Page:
The United Nations refugee agency reports it has started relocating the first of some 12,900 Somali refugees from the overcrowded Dadaab refugee camp complex in northeastern Kenya to Kakuma camp in the northwest.  Dadaab camp, which now houses nearly 290,000 refugees, was originally built to hold 90,000.

The U.N. refugee agency says the first 311 Somali refugees have arrived in Kakuma after a three-day journey by road.  And, another 520 refugees are on their way to this semi-desert, remote camp in northwest Kenya.

U.N. refugee spokesman, Andrej Mahecic, agrees the numbers are small.  But, says the UNHCR hopes to complete the relocation of the nearly 13,000 Somalis from Dadaab to Kakuma within the next couple of weeks.

"The relocation of refugees from Dadaab to Kakuma is part of a multiphase plan to alleviate the chronic overcrowding in the 18-year old complex of three camps in Dadaab, which currently host more than three times the population they were initially designed to accommodate," Mahecic said. "In addition, in order to improve the living conditions of the refugees in Dadaab, UNHCR is working on upgrading the aging water and sanitation systems, increasing of the health services and providing adequate shelter and nutrition as well as providing more funding to support the local communities neighboring the camps."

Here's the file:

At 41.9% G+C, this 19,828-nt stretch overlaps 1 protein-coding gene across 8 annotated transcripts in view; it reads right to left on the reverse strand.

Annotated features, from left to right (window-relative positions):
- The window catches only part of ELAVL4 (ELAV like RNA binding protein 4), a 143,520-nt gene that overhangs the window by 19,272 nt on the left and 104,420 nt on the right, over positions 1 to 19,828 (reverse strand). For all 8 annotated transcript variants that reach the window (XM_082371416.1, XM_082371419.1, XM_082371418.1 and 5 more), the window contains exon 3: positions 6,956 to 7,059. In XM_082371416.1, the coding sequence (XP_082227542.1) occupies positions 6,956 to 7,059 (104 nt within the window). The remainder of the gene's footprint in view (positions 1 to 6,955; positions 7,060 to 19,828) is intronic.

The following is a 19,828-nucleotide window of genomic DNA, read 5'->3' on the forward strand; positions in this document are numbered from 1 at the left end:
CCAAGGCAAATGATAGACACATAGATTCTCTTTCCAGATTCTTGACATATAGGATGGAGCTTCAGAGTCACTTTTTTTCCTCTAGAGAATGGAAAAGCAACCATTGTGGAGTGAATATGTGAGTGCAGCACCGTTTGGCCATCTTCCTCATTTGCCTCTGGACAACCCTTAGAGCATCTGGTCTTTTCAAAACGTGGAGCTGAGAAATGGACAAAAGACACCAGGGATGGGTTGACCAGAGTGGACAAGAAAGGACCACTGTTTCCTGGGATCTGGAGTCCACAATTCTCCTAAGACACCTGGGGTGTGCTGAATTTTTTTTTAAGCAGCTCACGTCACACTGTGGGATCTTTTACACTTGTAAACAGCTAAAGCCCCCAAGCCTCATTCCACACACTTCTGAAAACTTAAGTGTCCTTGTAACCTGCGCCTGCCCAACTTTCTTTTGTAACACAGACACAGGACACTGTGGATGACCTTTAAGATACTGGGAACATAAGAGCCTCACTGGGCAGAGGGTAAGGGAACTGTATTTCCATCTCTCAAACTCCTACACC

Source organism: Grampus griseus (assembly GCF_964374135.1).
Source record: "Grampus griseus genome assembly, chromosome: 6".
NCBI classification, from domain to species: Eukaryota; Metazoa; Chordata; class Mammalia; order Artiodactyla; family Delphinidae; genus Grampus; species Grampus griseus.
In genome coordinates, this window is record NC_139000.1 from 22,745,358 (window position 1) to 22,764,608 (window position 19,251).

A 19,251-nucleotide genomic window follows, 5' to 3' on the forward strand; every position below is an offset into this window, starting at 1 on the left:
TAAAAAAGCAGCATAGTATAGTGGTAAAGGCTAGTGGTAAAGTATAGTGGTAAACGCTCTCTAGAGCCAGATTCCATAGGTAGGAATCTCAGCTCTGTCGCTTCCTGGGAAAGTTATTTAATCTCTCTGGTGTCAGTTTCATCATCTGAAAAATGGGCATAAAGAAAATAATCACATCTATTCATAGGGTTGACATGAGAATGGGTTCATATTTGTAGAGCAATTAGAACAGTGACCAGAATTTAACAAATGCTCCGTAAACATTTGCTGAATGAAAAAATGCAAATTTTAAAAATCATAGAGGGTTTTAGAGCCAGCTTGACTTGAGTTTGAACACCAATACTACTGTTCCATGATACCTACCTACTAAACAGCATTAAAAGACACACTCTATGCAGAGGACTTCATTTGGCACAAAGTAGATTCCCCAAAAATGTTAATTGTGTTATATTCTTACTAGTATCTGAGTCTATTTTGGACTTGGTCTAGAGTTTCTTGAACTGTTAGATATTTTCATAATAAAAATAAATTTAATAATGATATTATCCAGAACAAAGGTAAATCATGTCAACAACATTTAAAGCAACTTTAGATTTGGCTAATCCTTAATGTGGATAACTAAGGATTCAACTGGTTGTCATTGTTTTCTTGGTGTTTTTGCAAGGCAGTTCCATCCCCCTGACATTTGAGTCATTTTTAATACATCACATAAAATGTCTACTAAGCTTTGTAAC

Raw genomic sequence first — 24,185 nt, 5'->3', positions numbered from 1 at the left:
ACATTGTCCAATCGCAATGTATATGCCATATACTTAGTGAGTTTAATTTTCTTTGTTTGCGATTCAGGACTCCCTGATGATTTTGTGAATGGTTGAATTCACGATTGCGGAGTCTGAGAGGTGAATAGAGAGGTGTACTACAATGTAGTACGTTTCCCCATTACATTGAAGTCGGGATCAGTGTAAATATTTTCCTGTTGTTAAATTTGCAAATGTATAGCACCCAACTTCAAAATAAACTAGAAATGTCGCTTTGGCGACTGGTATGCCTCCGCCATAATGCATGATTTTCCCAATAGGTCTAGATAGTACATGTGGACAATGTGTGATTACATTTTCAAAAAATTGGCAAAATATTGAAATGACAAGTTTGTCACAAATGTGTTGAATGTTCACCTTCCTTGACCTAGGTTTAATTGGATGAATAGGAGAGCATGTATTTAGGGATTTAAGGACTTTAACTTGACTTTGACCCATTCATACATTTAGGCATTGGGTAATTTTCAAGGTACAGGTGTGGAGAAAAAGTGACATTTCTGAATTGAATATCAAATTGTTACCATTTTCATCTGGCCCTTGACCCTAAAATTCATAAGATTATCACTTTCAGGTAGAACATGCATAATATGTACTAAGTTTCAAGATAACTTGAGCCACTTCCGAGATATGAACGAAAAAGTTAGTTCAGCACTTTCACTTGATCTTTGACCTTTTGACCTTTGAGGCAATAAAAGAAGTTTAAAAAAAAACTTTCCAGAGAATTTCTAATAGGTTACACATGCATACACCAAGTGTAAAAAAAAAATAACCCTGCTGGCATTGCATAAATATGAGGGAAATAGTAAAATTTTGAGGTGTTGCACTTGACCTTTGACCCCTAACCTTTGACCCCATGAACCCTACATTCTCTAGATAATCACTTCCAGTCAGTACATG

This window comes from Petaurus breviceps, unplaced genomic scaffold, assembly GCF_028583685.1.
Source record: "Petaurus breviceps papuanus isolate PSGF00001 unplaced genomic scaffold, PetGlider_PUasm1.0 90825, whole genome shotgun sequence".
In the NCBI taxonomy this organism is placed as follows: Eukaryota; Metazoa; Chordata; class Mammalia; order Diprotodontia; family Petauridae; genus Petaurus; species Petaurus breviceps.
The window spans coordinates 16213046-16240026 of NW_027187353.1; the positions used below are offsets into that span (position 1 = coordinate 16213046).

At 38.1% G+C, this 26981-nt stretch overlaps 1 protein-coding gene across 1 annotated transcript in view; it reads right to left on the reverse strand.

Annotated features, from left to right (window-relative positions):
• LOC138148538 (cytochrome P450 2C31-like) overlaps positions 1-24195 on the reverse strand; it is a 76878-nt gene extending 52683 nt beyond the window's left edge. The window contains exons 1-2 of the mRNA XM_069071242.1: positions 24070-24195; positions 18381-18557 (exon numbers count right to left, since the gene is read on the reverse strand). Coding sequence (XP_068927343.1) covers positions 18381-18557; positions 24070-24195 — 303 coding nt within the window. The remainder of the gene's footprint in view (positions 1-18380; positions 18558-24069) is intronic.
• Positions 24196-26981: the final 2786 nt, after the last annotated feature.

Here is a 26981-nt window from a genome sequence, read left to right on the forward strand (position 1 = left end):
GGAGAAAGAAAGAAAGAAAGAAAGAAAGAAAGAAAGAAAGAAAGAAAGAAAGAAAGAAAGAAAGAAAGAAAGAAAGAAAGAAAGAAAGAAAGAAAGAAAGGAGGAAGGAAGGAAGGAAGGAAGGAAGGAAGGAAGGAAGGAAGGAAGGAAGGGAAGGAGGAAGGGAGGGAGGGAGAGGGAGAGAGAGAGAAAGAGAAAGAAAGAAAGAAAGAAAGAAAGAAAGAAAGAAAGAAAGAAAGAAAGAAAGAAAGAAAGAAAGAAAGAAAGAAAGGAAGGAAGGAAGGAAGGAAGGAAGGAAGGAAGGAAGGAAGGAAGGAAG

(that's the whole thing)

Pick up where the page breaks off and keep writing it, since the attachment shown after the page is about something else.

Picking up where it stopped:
Since January, more than 43,000 Somali refugees have sought refuge in the Dadaab camp.  That number is expected to keep growing even though Kenya has officially closed its border with Somalia.

Mahecic says the escalating violence and humanitarian crisis in Somalia is driving thousands of desperate people across the border.  But, their arrival is putting added pressure on Dadaab camp.

He says the quickest way to alleviate the overcrowding is to move the refugees to Kakuma.  He says thousands of Sudanese refugees, who used to live in the camp have gone home, freeing up space to accommodate the Somalis.

"There are plans being put in place to also improve the infrastructure and the conditions in the camp," Mahecic said. "But, ultimately, these camps were designed to hold only a certain number of people and the concept of actually putting up a new camp will ultimately be the solution where we can really alleviate the situation in the Dadaab complex."  

Mahecic says the refugees upon arriving in Kakuma were provided with blankets, sleeping mats and kitchen sets.  They then were transferred to their new accommodations.